Last week, we wrote about how the Hollywood-backed Swedish anti-piracy organization, "Rights Alliance," was threatening
the Swedish Pirate Party with criminal charges for hosting The Pirate Bay. It didn't stop there, however, also going after some of the connectivity firms further up the chain
, moving beyond mere secondary liability (TPB) and tertiary liability (the Pirate Party) to a ridiculous and astounding quaternary liability for a company providing connectivity to the Swedish Pirate Party, which hosted a part of The Pirate Bay, which is used by some individuals to infringe on copyright. Still, getting involved in any such legal fight is difficult, so The Pirate Bay and the Swedish Pirate Party have moved The Pirate Bay's connectivity yet again
, such that it is hosted by the Spanish Pirate Party and the Norwegian Pirate Party. Spain and Norway are two countries that have resisted
attempts to censor sites like The Pirate Bay.
However, even if the Swedish Pirate Party is no longer hosting the site, it is clear that it is not happy about this turn of events, and suggests it is planning legal action for "unlawful coercion" against the Rights Alliance:
"The Pirate Party has a board meeting in a few days. I will recommend the board to file a police report against the Rights Alliance for unlawful coercion," Troberg says. "It is important to determine precisely how forgiving the system is to those who try to abuse the judicial system to silence others."
Given how law enforcement has treated The Pirate Party so far in Sweden, it seems unlikely that much would come from such an action, but that just highlights a big part of the problem.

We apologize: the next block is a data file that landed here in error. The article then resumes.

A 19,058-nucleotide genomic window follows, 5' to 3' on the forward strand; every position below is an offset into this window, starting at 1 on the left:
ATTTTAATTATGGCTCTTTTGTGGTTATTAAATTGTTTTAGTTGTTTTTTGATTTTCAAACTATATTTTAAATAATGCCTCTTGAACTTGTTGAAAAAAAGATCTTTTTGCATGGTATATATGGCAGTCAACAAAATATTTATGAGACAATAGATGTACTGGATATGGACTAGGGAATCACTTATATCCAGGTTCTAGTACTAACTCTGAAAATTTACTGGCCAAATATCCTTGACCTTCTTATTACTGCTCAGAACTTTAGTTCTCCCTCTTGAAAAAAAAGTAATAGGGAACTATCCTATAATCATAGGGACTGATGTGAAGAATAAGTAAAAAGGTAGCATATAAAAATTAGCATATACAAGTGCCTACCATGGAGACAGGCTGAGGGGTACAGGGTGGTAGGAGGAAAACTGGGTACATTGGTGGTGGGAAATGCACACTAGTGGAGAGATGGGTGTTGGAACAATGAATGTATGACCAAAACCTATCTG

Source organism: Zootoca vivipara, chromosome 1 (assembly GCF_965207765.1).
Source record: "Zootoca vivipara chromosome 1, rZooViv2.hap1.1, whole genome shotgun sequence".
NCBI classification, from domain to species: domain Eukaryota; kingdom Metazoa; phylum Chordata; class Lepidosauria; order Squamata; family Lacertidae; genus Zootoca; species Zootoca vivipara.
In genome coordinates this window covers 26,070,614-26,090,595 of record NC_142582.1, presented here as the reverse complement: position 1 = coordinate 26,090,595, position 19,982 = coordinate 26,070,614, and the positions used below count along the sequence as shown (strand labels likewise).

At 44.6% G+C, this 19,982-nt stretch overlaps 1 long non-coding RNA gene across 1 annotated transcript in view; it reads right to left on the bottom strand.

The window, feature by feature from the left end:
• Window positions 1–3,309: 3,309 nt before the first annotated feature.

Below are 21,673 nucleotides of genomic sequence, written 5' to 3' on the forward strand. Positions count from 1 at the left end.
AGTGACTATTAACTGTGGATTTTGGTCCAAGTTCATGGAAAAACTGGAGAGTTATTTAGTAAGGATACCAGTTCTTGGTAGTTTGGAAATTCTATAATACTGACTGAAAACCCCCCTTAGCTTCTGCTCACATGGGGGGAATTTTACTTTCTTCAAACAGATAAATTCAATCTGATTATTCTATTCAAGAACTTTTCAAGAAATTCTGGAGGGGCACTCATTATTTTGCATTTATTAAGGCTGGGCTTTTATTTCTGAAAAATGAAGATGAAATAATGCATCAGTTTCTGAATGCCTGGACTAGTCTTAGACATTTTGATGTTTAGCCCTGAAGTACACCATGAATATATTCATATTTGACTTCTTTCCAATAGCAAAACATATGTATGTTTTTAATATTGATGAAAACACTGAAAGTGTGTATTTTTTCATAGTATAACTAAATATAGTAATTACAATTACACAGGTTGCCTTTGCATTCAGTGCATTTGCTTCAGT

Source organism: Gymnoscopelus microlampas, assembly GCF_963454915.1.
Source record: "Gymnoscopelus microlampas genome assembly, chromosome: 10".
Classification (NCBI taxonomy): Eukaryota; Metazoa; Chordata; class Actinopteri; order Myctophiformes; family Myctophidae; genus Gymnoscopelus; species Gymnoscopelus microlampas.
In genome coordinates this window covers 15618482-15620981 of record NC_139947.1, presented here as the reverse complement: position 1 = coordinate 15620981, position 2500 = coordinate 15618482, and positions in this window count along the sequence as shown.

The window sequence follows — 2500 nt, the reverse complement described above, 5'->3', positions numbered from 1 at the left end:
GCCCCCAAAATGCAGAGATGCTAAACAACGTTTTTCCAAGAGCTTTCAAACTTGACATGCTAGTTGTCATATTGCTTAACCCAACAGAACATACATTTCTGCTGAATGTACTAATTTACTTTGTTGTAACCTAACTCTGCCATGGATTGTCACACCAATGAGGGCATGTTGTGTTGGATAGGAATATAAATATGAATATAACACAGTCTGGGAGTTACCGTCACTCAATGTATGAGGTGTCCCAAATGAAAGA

In the meantime, this continues to show the ridiculous whac-a-mole nature of the entertainment industry's war on TPB. The site isn't actually "hosted" by these other Pirate Parties, but rather it is widely distributed. However, there does need to be a few key places where it connects clearly, so that people can find it. And that, it appears, is the role that these Pirate Parties will take on. And, while that's happening, it would appear that some other Pirate Parties around the globe are gearing up to be able to take on similar duties, should it be needed.
All this for one ancient site that hasn't changed or innovated much in years. It's kind of incredible. Peter Sunde, The Pirate Bay's former spokesperson has insisted, for years, that The Pirate Bay should be dead already, not because of Hollywood's continued attempts to take it down, but because other sites should have innovated far beyond what TPB has offered. Of course, I'd argue that Hollywood itself has had multiple opportunities to do that innovation, but instead has focused on attacking TPB and trying to cut off what consumers want, rather than figuring out ways to help provide the public what they want. It's been a decade long case study in exactly how not to deal with disruptive innovation. And this story shows no signs of changing any time soon.